NxtGen Raises $15.4M to Clean Diesel Engines

A lot of startups are working on new, cleaner engines, but what about the huge legacy fleet of dirty, old engines in trains, trucks and boats that will take decades to retire? Burnaby, British Columbia-based startup NxtGen Emission Controls said today it has raised $15.4 million to commercialize its first products for retrofitting diesel engines, which they say reduce emissions and fuel consumption. To date, the company has raised $21 million.

Founded in 2004 by former employees of Ballard Power Systems (s BLDP) and QuestAir Technologies, NxtGen has developed technology that converts diesel fuel and exhaust into syngas before entering the engine. Syngas burns cleaner than diesel and at a lower temperature, resulting in cleaner emissions and lower fuel consumption. With stricter emissions regulations coming into effect all over the world over the next several years, NxtGen expects to see demand for its product rise steadily with the growth of the carbon-constrained economy. The company’s first product, an aftertreatment system for commercial trucks, is slated to go on sale in the fourth quarter of 2009. The company is also developing emissions and combustion optimization systems for OEMs.

The Series B round was led by U.S.-based Altira and included Yaletown Venture Partners, GrowthWorks Capital, BC Advantage Funds and Polygon Financial Investments. This round also brought on new Japanese investors, including an undisclosed Japanese auto company and international trading company ITOCHU Corp., which will distribute NxtGen’s products in Japanese and Asian markets.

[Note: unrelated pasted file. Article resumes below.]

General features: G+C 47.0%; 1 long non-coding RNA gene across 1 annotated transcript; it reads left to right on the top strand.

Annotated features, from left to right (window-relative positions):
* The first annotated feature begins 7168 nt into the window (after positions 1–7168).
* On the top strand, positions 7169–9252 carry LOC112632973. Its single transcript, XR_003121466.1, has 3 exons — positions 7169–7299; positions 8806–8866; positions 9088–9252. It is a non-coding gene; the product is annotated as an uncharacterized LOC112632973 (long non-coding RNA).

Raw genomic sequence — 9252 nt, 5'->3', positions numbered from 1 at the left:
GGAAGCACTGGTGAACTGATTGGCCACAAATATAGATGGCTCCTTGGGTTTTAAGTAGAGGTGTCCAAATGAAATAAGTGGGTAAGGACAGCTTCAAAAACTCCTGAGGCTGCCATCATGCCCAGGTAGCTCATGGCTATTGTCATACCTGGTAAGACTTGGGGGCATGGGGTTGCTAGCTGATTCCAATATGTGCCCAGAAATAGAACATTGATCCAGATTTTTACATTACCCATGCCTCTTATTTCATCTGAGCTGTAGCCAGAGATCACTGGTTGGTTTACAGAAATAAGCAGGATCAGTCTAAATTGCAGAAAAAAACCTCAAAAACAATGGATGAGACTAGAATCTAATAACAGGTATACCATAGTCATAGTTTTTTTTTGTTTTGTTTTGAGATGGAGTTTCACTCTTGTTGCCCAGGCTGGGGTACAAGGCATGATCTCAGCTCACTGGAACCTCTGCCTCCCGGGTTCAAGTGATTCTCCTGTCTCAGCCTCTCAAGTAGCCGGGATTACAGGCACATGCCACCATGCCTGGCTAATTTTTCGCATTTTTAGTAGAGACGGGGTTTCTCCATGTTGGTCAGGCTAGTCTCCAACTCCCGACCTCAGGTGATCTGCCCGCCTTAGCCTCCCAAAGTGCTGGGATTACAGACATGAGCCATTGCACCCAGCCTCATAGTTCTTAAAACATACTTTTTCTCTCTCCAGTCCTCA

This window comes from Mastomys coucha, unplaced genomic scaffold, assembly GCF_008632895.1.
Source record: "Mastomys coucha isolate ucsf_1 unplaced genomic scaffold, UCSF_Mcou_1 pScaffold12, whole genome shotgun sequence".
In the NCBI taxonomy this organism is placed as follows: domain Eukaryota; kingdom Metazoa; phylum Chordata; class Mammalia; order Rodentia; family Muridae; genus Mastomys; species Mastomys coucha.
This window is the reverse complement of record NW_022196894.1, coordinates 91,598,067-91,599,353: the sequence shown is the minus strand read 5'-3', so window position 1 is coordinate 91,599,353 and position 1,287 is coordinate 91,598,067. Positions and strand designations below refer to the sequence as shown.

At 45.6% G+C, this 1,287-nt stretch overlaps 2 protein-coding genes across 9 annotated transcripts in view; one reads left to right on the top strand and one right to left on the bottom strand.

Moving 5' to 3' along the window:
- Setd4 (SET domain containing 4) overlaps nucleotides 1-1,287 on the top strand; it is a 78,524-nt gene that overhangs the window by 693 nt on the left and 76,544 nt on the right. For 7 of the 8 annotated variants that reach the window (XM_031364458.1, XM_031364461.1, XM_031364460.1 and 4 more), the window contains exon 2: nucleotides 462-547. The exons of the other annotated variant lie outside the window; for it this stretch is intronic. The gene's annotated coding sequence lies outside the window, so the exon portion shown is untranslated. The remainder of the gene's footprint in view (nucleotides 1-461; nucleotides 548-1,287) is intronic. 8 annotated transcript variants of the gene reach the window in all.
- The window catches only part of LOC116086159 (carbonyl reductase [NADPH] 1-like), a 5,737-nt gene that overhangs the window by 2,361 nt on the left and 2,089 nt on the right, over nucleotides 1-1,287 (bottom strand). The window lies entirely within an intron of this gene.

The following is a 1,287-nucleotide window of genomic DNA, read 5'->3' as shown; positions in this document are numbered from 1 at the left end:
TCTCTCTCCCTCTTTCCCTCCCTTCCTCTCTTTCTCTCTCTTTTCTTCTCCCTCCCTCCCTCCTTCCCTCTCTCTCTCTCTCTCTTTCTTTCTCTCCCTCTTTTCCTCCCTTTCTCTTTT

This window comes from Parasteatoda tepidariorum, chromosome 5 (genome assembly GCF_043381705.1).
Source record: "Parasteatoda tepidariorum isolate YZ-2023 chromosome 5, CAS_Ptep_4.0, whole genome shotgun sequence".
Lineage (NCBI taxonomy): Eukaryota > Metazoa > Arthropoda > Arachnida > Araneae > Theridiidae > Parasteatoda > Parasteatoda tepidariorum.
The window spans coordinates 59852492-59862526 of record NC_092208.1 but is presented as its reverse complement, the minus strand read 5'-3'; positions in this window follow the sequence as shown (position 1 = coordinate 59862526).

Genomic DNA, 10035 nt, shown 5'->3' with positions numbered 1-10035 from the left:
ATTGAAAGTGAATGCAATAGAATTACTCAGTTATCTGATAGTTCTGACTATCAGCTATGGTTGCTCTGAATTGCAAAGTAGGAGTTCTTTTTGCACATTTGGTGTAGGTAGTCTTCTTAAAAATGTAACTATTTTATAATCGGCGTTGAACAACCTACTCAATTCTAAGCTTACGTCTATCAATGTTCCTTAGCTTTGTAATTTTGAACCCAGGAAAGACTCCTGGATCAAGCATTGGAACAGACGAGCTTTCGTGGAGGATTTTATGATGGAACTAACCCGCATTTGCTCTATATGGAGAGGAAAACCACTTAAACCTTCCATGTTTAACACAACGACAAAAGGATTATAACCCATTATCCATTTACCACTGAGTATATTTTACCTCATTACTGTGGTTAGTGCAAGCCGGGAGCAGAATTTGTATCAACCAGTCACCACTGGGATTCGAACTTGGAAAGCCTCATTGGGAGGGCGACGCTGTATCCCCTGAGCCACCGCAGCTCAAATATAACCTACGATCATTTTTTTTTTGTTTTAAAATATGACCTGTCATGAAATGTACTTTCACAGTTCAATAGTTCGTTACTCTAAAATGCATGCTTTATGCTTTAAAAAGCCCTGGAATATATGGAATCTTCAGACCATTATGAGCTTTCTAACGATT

Cleaning up combustion engines is a big opportunity and several startups are working on solutions. Khosla Ventures has at least two investments in startups working on better engines. Vinod Khosla himself sits on Transonic Combustion’s board and has invested in EcoMotors, a startup that says it can create a diesel engine that gets 100 mpg by 2011. Stealthy Achates Power has been quiet about its cleaner diesel engine but has big-name cleantech backers including Sequoia Capital, Rockport Capital Partners, Interwest Partners and Madrone Capital.

Image courtesy of NxtGen Emission Controls.